853

news, views and issues around Greenwich, Charlton, Blackheath and Woolwich, south-east London – what you won't read in Greenwich Time

Thamesmead – and Plumstead Marshes – on film from 1970

with 8 comments


“Thamesmead – with its own identity!

“But still a lively part of London, growing from the river, the changing Thames.”

Courtesy of the London Metropolitan Archive, here’s a corking film from 1970 about the development of Thamesmead, including footage of the old Plumstead Marshes as well as the Royal Arsenal lands now buried under west Thamesmead, as well as a fruity soundtrack and a super-posh pronunciation of “Erith”.

Utterly fascinating, not least for how much the new town was built to depend on cars, and also how the waterways were incorporated into the development. (“That water adds to the visual interest of a place has been evident for years in many parts of London” – so much for the old Surrey Canal.) Shame the international yacht terminal never happened, mind.

This Greater London Council film was shown at local schools in the early 1970s, and a second film, Living At Thamesmead, is also online. I’m told (by Charlton Athletic matchday announcer Dave Lockwood, no less) that another one exists about the building of the Blackwall Tunnel Southern Approach. Time to petition the archive to get that on YouTube too…

Thamesmead fans might also enjoy episode 45 of the fine South London Hardcore podcast, which deals with SE28′s appearances on film and TV.

Written by Darryl

19 March, 2013 at 7:31 am

8 Responses

Subscribe to comments with RSS.

  1. Now remember this was 30 plus years ago when I last saw the films. We regularly had “information” films shown to us at Junior school, Timbercroft in Plumstead. Many of them came from the GLC, well it was an ILEA school after all. For those of you who don’t know what ILEA was just look it up.

    I’ve been thinking overnight and I’m not actually sure that there was a whole film on the A102, it may have been part of a film about GLC infrastructure projects, I definitely remember the camera panning on the bridge across the approach road up by the Working Men’s Club at the Standard.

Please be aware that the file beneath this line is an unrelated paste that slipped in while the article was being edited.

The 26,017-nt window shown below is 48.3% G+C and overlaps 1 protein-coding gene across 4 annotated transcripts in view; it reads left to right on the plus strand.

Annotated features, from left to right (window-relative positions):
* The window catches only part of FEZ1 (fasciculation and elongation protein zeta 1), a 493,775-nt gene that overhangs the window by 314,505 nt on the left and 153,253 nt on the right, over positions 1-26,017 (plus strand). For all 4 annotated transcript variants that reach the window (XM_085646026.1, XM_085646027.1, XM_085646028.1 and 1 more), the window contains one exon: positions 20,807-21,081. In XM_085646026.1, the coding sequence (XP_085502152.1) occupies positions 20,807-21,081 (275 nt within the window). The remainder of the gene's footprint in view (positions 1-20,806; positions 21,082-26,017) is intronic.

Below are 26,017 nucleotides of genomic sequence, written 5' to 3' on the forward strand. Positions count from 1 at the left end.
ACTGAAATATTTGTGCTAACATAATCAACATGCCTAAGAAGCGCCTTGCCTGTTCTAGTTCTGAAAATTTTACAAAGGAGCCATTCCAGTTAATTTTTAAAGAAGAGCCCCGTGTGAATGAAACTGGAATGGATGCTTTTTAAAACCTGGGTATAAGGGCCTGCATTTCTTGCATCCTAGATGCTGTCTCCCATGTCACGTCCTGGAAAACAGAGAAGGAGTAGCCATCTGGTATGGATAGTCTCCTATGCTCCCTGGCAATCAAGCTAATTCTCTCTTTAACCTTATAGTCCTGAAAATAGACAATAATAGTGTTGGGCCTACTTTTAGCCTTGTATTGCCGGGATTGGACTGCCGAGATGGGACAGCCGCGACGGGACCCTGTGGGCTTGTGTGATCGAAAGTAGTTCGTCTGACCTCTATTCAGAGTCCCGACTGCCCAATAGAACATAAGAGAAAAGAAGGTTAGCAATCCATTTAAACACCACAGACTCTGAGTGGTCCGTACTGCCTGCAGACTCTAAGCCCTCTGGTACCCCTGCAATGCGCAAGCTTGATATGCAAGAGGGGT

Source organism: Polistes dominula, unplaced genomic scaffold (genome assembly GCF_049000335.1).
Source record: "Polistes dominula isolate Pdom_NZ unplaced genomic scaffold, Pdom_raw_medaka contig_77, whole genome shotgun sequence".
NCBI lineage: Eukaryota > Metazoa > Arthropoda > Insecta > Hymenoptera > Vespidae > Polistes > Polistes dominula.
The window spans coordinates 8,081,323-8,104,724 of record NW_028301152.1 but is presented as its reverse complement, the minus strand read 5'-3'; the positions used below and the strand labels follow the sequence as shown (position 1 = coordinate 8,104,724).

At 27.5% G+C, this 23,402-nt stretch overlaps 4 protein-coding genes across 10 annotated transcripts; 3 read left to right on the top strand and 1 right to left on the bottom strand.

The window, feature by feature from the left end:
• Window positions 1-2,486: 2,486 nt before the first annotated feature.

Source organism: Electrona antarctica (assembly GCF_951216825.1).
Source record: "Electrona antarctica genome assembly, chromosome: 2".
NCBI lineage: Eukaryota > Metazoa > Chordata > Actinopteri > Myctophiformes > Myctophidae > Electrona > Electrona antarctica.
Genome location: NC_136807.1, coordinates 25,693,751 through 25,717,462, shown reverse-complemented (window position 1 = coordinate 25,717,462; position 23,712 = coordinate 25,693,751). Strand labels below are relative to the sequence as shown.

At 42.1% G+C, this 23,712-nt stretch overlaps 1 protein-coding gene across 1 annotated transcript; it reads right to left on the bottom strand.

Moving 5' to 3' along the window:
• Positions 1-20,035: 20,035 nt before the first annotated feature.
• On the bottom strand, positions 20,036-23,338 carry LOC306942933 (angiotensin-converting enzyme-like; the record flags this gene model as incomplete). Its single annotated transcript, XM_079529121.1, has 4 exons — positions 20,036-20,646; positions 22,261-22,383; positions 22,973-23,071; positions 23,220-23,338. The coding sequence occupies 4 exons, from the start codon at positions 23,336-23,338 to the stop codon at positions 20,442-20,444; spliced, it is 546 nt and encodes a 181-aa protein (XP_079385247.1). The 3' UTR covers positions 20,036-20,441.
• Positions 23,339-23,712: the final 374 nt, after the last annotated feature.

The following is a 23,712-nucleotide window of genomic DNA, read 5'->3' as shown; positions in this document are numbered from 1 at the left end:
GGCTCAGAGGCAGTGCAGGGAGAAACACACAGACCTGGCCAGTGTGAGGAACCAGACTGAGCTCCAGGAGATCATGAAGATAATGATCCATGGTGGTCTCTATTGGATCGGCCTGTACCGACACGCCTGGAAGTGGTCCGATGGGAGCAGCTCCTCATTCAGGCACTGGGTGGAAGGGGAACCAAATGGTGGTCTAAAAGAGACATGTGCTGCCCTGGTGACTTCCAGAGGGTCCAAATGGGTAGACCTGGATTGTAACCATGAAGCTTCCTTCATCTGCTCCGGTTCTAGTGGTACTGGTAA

So good luck Inspector in your quest and please let me know if you find it!

    Dave Lockwood

    19 March, 2013 at 7:53 am

  2. Nice to see Mitt Romney’s dad getting a walk-on role!

  3. “… to rely on existing communications would have been impractical… ….a new river crossing will be tunnelled beneath the Thames at Tripcock Ness..” At least Crossrail will open in time for the 50th anniversary.
    Thanks for this, it’s fascinating. If only they’d kept the colour coding from the models.

    Sven Ellis

    19 March, 2013 at 11:53 am

  4. Valerie Wigfall’s book ‘Thamesmead – back to the future’ gives a great insight into the original plans for Thamesmead and what it could, and should, have become. Ideas such as a marina and utilising the entensive riverside, lakes, and canals, and a direct link across the river and to central London (things like the Jubilee line proposals). Abbey Wood Crossrail is now supposed to help but for most of Thamesmead Abbey Wood station is not close by. It’s a very long walk requiring walking across dual carriageways and desolate, isolated subways and bridges. There are buses of course but factor in walks to stops, waiting, then the journey on busy and meandering buses and it adds a fair chunk of time on.